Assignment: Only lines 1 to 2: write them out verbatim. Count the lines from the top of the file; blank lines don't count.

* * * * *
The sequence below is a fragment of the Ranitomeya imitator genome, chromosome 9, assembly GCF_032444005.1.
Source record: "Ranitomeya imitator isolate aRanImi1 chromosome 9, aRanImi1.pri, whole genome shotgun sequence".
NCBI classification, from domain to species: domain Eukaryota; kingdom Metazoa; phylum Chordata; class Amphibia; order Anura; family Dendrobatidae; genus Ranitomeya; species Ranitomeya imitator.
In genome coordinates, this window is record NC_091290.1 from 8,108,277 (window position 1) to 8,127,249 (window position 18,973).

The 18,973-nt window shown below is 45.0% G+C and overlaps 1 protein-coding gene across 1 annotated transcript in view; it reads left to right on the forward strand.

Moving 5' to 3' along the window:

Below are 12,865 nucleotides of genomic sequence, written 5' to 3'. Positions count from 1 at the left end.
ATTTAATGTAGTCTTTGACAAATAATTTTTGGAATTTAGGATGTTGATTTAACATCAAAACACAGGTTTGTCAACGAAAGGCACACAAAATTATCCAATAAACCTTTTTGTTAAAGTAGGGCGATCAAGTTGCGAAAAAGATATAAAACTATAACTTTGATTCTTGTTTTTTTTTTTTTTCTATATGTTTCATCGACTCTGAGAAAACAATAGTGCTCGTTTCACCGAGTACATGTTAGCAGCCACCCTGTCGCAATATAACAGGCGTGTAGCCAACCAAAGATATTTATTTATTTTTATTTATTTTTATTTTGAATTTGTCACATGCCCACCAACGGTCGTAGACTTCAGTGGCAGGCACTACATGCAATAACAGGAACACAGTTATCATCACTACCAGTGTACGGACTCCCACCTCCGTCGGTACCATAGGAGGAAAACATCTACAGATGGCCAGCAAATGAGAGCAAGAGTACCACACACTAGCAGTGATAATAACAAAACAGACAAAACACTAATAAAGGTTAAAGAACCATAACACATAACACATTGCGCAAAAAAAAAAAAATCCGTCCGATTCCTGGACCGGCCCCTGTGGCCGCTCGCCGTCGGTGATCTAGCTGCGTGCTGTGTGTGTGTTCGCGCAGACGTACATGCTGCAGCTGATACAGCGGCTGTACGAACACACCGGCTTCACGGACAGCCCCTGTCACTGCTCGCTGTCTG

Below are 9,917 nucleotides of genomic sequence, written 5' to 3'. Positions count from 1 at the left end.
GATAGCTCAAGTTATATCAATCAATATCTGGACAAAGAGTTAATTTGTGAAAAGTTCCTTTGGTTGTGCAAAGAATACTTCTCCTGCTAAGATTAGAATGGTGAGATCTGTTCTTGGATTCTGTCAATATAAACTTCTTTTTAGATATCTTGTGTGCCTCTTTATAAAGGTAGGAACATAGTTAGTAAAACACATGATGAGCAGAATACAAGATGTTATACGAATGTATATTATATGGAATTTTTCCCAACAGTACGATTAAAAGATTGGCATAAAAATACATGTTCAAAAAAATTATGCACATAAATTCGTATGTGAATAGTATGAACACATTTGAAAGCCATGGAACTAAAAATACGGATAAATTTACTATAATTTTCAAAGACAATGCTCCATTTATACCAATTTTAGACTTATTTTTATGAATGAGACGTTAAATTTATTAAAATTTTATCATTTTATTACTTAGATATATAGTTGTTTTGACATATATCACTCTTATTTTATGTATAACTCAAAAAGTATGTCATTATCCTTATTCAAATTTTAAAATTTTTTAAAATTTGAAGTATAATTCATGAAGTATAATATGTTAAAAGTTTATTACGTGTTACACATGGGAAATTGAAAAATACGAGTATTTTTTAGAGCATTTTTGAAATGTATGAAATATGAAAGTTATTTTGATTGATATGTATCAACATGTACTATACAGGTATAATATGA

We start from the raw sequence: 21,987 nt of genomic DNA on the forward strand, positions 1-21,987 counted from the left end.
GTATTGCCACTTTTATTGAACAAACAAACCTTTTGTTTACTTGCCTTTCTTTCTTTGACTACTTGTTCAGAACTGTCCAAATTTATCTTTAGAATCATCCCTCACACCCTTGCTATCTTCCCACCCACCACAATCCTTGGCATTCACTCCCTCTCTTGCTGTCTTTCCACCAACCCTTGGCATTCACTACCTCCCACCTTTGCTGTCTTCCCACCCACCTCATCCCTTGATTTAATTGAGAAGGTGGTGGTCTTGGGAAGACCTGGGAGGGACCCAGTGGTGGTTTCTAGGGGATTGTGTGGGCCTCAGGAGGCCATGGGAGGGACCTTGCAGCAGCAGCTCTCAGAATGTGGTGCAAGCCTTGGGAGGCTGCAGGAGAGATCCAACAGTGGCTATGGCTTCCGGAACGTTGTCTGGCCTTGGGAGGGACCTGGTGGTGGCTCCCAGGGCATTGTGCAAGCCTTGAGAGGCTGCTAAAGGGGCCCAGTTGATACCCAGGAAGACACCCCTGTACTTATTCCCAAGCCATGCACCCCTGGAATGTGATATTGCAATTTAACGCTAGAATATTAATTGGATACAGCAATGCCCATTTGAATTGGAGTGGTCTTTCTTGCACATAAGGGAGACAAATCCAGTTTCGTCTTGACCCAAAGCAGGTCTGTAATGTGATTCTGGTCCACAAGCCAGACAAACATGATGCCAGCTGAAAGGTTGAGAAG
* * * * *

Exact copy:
The sequence below is a fragment of the Ranitomeya imitator genome, chromosome 9, assembly GCF_032444005.1.
Source record: "Ranitomeya imitator isolate aRanImi1 chromosome 9, aRanImi1.pri, whole genome shotgun sequence".